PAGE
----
These are ideas a mother can share. After that, all I can suggest is that the mother herself talk of good things—once in a great while--that she is reading herself, then give her daughter the space to ponder and make her own choices. It is sometimes frustrating and frightening to a mother, but we cannot do their thinking for them. They must find their own way, make up their own mind. I caution against much questioning, censoring, or managing. We must step aside and allow them time and experience to become wise readers.

For the joy of reading,



  1. This is excellent, Liz! :) I've been wading through this with my oldest as well a bit and what you said rings true. :)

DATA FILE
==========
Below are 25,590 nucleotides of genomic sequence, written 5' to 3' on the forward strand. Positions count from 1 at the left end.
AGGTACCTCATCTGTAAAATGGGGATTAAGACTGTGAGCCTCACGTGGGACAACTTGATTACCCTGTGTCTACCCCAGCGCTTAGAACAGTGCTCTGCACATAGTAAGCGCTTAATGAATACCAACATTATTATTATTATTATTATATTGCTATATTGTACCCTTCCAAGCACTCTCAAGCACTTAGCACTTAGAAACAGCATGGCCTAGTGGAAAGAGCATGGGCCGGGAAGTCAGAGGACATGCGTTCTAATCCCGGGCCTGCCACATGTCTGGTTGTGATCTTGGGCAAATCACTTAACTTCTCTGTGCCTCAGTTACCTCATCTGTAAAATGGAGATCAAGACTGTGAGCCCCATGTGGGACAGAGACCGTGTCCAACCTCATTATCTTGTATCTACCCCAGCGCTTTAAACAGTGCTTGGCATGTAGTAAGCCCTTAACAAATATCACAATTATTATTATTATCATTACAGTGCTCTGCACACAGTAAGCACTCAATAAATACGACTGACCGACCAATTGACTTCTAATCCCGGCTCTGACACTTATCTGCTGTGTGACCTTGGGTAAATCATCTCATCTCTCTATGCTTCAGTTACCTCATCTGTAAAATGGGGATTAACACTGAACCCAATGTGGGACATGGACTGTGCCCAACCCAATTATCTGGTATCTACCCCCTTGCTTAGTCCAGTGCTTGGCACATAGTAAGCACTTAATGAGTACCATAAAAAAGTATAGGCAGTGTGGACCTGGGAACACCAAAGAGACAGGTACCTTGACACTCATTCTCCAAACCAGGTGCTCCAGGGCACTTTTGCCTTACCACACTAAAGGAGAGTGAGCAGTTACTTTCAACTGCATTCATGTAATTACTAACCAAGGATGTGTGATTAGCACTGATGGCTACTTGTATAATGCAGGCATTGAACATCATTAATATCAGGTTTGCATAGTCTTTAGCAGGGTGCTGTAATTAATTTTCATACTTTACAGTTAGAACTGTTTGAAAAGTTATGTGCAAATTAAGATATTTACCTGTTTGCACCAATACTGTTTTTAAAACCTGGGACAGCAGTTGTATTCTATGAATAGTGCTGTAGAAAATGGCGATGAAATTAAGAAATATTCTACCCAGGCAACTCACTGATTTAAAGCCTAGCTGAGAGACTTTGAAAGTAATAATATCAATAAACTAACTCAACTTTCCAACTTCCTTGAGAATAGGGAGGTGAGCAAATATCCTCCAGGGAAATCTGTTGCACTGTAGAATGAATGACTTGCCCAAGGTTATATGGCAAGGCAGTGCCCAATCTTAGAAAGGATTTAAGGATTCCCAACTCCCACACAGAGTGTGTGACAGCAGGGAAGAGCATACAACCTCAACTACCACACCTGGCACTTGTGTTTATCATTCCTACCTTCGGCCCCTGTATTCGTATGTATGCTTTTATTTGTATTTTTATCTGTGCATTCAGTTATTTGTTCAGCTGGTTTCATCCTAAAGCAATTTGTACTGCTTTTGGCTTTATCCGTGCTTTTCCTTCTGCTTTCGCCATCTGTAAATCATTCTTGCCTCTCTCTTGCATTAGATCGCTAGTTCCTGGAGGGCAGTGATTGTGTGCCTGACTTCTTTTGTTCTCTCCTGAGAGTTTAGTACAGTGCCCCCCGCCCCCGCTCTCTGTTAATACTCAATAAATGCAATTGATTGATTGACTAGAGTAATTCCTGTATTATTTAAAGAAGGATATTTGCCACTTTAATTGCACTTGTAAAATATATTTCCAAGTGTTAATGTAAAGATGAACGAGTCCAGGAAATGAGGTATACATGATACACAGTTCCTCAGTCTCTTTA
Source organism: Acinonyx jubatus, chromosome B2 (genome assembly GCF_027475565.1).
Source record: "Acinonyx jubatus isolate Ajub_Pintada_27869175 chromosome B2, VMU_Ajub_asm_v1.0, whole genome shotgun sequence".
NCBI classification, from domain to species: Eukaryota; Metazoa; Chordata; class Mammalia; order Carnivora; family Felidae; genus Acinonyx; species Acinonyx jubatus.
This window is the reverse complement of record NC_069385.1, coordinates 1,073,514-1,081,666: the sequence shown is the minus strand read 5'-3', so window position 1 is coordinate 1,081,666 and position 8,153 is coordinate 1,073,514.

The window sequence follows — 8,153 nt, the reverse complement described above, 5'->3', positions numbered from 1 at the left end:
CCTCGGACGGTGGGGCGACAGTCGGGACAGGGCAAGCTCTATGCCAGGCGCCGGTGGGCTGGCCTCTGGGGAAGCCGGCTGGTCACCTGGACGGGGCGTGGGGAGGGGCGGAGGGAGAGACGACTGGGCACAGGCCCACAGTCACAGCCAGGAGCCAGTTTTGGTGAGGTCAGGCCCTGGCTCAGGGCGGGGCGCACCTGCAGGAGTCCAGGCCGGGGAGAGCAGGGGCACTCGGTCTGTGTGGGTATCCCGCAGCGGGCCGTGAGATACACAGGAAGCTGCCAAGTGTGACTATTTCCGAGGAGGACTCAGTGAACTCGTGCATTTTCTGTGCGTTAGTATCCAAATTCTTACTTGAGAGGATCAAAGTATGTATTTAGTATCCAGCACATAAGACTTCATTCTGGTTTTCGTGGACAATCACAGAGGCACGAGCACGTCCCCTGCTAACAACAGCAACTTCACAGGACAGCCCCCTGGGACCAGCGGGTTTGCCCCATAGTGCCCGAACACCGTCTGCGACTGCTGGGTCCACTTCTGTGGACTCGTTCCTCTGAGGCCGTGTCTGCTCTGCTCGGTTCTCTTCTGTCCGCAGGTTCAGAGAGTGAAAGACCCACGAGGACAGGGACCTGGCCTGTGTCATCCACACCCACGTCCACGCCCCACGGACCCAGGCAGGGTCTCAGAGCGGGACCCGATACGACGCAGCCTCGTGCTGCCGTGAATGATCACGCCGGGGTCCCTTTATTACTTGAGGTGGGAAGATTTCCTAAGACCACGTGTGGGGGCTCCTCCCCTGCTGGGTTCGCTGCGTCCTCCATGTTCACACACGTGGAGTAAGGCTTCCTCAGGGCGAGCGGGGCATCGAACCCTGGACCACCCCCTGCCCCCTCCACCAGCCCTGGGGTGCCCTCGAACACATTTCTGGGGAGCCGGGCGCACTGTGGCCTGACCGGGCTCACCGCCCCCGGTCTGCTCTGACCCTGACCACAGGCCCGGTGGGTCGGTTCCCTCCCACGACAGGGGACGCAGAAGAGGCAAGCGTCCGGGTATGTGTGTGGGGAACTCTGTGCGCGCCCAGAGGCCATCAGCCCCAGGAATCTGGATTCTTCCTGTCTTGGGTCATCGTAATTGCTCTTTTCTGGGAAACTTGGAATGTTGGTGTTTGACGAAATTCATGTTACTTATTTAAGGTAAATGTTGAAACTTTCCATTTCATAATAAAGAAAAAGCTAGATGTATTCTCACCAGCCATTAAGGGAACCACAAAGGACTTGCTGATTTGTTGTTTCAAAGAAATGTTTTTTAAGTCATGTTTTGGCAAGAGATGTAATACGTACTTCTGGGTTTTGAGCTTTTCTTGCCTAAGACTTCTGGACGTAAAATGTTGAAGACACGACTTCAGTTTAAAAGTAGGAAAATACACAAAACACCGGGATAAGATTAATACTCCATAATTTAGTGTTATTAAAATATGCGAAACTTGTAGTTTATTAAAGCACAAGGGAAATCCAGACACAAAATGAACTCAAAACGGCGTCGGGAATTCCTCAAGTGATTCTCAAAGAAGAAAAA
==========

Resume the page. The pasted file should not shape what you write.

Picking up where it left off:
PS. Do you gals having a good recommendations on a short title about Ogden Nash? :) This is just for me to read as I prepare for sharing a wee bit with children in our group. Emily was so helpful with sharing a couple of Sandburg ideas, but I switched to Nash. :P ;) Still researching a bit!

  2. "We must step aside and allow them time and experience to become wise readers." As someone who's been a very unwise reader at times, this is a hard pill to swallow. Necessary, I know (though I keep wishing it were otherwise; it makes my heart flutter most uncomfortably). I'm super grateful for you wisdom, Liz, and your willingness to continue sharing it.

    1. Kimberlee,

      I hope I conveyed that preparation for that independent reading is made by introducing children to the best as early as possible. Stepping aside is never easy, even when they first toddle off on their own two legs and we foresee imminent accidents. I do think most young people are fully aware of the difference between the trash they are exposed to and the treasures they have experienced--trust the books
      and your wise early guidance.